Sat. Aug 13th, 2022

Brussels, 11 July 2022

Stakeholders, top journalists, and researchers testified to MEPs on Monday as Parliament’s position on rules on the transparency and targeting of political advertising is prepared.

The hearing, held jointly by the internal market and consumer protection committee and the civil liberties, justice and home affairs committee focussed on the themes of transparency and targeting of political advertising.

All details of the hearing, including the invited experts, can be found here. You can watch the hearing again here (scroll to 15:22). On Tuesday, at around 10.00, MEPs will discuss the draft report prepared by the rapporteur Sandro Gozi (Renew, FR). You can follow the discussion on the draft report here.

Nobel Peace Prize laureate and Journalist, Maria Ressa warned MEPs that the main problem lies upstream in the form of how data is collected and used. Not effectively regulating this aspect will perpetuate the “never ending game of whack-a-mole”, she said. Ms Ressa, for that reason, stressed the need to explicitly define what data can be stored and used.

Karen Kornbluh of the German Marshall Fund explained how targeted political advertisements were maliscious and manipulative, undermining the very essence of the democratic process of debate by their secrecy. She explained that leading personalities in the field were championing the need to ban such form of advertisements which, she argued, amounted to “whispering in the ear of one, without letting others know what was being said”.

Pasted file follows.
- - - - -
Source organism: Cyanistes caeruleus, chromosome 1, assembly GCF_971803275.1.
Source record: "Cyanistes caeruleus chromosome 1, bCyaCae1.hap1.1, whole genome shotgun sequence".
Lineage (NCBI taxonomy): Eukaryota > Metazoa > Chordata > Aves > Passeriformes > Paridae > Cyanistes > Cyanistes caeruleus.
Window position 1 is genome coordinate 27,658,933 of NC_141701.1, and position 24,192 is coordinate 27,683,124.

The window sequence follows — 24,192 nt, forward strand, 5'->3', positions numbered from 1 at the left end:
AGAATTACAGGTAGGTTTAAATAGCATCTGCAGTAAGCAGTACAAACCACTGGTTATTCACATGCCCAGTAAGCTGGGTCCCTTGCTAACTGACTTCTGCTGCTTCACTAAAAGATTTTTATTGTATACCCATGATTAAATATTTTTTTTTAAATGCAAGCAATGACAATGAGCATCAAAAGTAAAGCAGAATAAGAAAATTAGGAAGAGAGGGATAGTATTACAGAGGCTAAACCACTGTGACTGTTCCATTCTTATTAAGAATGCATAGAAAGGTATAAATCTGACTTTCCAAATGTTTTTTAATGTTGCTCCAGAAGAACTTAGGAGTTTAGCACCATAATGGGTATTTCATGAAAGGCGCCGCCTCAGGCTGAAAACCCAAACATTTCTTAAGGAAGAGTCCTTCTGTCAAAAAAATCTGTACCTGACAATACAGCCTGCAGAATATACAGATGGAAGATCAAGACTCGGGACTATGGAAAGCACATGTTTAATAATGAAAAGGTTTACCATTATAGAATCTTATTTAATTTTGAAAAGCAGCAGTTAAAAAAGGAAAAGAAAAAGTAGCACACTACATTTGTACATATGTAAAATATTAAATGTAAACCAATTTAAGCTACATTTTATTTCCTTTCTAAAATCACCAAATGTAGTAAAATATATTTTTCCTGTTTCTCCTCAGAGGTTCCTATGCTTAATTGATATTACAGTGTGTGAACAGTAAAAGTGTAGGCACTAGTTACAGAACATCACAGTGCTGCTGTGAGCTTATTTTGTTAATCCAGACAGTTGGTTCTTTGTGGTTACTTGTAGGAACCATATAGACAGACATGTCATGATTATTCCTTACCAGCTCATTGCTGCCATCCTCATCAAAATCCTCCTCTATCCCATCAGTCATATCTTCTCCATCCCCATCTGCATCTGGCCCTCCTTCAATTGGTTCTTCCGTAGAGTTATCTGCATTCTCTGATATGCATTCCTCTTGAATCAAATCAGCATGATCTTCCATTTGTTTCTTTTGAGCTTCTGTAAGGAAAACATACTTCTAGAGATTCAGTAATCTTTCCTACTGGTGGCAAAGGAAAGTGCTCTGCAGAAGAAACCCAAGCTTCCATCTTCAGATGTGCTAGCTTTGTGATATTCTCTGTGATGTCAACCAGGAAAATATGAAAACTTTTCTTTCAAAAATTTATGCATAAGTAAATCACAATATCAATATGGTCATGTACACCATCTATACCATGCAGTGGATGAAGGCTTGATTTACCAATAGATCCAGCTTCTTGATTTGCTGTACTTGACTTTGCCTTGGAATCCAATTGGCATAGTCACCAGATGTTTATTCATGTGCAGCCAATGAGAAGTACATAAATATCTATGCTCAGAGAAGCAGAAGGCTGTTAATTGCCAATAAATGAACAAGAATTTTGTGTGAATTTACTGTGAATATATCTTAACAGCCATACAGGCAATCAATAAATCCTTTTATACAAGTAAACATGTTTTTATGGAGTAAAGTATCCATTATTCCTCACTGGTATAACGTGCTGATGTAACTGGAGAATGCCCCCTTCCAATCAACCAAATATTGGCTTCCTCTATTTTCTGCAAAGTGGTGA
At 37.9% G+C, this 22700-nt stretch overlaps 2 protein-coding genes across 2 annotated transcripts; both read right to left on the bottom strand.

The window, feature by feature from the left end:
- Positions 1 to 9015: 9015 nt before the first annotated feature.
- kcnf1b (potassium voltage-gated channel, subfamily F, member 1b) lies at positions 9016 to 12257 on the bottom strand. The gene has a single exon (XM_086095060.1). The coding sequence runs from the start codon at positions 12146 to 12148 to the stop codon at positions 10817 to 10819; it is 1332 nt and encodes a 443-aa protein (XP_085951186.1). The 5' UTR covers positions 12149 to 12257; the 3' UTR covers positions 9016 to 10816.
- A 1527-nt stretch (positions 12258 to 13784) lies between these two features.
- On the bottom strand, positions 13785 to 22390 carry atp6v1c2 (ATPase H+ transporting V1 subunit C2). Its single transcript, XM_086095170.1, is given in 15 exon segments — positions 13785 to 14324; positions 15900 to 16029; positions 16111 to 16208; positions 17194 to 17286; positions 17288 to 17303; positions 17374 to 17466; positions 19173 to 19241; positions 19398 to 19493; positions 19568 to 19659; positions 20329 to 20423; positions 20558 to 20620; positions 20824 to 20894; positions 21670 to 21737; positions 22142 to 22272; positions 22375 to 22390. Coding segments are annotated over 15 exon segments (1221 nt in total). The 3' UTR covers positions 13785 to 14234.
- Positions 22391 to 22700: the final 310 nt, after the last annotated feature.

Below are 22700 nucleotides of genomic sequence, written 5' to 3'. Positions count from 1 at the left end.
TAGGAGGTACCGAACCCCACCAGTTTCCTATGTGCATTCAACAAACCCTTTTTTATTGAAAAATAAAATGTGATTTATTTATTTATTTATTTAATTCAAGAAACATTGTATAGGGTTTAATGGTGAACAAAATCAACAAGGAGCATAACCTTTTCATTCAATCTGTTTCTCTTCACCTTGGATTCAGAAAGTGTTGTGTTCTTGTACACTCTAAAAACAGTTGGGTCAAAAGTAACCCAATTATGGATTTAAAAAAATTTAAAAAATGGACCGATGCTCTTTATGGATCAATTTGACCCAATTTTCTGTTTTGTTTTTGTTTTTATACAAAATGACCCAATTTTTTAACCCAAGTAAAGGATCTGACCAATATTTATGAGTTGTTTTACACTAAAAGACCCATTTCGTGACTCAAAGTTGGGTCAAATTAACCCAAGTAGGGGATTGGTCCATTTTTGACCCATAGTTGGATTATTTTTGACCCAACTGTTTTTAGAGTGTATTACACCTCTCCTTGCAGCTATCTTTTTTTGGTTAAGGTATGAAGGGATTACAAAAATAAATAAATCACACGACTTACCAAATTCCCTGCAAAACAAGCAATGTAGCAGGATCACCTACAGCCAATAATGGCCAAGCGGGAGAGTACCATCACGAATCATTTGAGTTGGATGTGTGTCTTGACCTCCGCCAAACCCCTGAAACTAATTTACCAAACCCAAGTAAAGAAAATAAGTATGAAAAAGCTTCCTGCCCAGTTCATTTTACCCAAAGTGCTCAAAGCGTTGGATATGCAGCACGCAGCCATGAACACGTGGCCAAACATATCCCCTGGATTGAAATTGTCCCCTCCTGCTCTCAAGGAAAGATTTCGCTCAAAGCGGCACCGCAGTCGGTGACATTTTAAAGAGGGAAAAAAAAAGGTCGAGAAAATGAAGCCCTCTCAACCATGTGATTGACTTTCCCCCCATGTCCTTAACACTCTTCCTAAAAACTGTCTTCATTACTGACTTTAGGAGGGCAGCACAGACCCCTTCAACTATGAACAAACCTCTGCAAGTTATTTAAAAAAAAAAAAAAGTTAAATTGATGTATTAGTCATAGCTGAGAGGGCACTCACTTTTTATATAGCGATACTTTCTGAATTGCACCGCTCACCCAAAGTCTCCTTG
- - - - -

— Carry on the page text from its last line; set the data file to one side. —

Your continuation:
Computer researcher Piotr Sapiezynski explained how his team’s work showed that Face Book’s algorithms were designed with a bias towards showing an advert which reinforced a user’s views and that the company charges clients up to four times more to do otherwise. It was therefore important to address advert delivery and not only advert targeting in the legislation, he said.

Investigative journalist Carole Cadwalladr detailed how Cambridge Analytica had operated to rig the Brexit referendum process, underlining that the dangers posed by unregulated online political advertising were not theoretical but very real.

MEPs then also heard from industry and citizen stakeholders who mostly provided concrete suggestions of how the text should be amended to make it more workable.

The debate with MEPs, led by Mr Gozi (Renew, FR), focussed on how best to phrase the definitions in the legal text, whether to outright ban certain techniques, especially targeting, the extent to which responsibility for infringements should lie with online platforms, and how to address the price differentiation in advert delivery.